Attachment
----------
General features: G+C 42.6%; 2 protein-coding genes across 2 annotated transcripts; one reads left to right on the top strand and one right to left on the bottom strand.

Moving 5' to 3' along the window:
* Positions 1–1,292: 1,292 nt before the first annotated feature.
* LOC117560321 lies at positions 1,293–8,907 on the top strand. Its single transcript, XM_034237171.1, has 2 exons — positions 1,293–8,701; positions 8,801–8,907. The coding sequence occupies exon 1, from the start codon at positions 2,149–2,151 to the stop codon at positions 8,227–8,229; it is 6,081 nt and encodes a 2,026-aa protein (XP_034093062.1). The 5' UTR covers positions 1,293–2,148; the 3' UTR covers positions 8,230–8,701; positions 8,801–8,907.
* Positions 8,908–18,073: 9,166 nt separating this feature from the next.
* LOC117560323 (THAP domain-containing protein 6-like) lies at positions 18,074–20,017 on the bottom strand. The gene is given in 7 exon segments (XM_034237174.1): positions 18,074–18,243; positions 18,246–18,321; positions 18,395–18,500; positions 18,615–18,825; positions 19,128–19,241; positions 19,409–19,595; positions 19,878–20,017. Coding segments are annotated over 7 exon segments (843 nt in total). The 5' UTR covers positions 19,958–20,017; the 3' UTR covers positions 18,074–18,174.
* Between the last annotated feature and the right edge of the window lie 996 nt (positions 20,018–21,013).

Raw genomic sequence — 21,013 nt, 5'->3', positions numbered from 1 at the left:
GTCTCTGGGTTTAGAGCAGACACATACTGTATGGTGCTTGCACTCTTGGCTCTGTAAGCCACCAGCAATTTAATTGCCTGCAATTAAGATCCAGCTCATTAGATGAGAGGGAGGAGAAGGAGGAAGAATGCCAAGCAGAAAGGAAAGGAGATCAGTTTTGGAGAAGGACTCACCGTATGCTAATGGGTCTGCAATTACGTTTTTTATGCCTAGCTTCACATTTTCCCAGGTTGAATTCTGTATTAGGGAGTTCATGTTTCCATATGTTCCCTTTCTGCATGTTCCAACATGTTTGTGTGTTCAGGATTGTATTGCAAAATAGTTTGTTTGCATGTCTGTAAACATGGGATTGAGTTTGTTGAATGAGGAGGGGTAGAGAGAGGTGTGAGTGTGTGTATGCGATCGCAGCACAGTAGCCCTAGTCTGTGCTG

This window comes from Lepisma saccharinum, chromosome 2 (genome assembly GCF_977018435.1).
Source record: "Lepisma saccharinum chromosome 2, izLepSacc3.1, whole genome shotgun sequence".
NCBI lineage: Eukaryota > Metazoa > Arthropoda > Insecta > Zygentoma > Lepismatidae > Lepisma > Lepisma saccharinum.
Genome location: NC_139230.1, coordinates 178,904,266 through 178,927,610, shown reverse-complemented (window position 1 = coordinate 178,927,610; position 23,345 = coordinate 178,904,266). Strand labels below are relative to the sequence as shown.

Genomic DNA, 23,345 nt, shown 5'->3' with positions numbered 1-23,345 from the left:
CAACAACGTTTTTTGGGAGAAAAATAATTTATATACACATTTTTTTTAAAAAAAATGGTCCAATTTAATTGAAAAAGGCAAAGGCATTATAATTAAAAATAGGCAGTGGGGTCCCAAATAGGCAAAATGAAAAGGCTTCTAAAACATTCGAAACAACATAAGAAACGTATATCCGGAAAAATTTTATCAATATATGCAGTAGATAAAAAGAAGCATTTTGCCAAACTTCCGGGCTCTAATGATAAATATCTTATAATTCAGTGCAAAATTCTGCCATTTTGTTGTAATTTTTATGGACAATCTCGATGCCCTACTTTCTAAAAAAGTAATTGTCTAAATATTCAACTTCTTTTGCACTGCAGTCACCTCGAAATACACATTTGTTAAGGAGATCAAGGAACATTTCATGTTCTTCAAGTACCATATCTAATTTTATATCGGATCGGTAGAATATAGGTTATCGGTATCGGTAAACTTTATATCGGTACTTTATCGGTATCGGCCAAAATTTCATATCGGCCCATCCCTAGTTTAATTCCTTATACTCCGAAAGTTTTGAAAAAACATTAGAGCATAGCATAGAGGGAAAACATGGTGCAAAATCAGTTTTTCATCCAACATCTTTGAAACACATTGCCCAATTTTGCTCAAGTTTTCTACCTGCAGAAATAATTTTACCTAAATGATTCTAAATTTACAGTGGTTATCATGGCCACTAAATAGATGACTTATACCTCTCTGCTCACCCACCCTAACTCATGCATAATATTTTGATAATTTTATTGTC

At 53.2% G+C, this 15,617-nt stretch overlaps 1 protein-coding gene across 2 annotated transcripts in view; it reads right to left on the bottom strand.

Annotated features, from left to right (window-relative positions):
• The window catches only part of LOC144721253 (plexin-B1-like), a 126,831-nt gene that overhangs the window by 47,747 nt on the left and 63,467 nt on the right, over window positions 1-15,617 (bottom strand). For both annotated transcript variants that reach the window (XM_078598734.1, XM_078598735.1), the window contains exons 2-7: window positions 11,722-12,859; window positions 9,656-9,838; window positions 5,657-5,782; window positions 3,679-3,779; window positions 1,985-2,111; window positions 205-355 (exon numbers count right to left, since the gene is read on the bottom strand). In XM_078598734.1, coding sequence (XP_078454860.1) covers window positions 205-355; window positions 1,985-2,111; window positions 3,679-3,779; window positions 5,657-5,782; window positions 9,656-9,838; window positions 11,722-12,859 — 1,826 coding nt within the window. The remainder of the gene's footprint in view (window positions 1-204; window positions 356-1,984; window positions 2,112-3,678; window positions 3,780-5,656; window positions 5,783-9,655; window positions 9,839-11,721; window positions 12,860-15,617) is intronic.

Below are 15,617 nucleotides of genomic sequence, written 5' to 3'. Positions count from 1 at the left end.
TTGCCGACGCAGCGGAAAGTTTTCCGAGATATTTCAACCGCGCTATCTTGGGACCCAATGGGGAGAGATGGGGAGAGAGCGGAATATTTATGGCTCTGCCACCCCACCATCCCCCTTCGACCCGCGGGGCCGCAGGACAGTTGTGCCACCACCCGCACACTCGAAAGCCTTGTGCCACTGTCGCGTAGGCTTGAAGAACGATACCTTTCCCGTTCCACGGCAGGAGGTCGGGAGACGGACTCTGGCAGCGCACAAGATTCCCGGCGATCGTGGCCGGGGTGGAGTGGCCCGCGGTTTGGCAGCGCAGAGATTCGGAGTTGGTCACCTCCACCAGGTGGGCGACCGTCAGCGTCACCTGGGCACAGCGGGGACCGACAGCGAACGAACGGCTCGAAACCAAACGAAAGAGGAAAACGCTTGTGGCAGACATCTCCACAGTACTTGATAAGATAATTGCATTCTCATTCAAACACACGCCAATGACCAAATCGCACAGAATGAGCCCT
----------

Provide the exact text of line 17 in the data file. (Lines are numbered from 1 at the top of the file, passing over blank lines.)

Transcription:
Annotated features, from left to right (window-relative positions):